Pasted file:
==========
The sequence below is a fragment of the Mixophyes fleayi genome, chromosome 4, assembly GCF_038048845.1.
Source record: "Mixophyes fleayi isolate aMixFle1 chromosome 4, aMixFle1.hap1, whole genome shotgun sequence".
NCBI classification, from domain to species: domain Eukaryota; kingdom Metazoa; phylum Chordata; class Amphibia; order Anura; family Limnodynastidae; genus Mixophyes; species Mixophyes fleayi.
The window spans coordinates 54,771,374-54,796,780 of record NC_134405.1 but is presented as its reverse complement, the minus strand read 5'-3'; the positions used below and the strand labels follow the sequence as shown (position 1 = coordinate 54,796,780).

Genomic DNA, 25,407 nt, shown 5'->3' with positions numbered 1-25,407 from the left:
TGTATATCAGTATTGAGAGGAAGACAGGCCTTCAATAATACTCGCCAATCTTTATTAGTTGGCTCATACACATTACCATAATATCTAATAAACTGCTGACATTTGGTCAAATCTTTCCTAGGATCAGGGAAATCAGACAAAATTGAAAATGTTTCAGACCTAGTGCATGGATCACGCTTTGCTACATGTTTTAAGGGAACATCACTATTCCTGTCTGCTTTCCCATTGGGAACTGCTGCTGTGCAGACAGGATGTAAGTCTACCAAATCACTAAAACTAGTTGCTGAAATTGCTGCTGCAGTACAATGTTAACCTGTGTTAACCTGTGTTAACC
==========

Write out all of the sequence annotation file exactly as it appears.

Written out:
The sequence below is a fragment of the Mixophyes fleayi genome, chromosome 4, assembly GCF_038048845.1.
Source record: "Mixophyes fleayi isolate aMixFle1 chromosome 4, aMixFle1.hap1, whole genome shotgun sequence".
NCBI classification, from domain to species: domain Eukaryota; kingdom Metazoa; phylum Chordata; class Amphibia; order Anura; family Limnodynastidae; genus Mixophyes; species Mixophyes fleayi.
The window spans coordinates 54,771,374-54,796,780 of record NC_134405.1 but is presented as its reverse complement, the minus strand read 5'-3'; the positions used below and the strand labels follow the sequence as shown (position 1 = coordinate 54,796,780).

Genomic DNA, 25,407 nt, shown 5'->3' with positions numbered 1-25,407 from the left:
TGTATATCAGTATTGAGAGGAAGACAGGCCTTCAATAATACTCGCCAATCTTTATTAGTTGGCTCATACACATTACCATAATATCTAATAAACTGCTGACATTTGGTCAAATCTTTCCTAGGATCAGGGAAATCAGACAAAATTGAAAATGTTTCAGACCTAGTGCATGGATCACGCTTTGCTACATGTTTTAAGGGAACATCACTATTCCTGTCTGCTTTCCCATTGGGAACTGCTGCTGTGCAGACAGGATGTAAGTCTACCAAATCACTAAAACTAGTTGCTGAAATTGCTGCTGCAGTACAATGTTAACCTGTGTTAACCTGTGTTAACC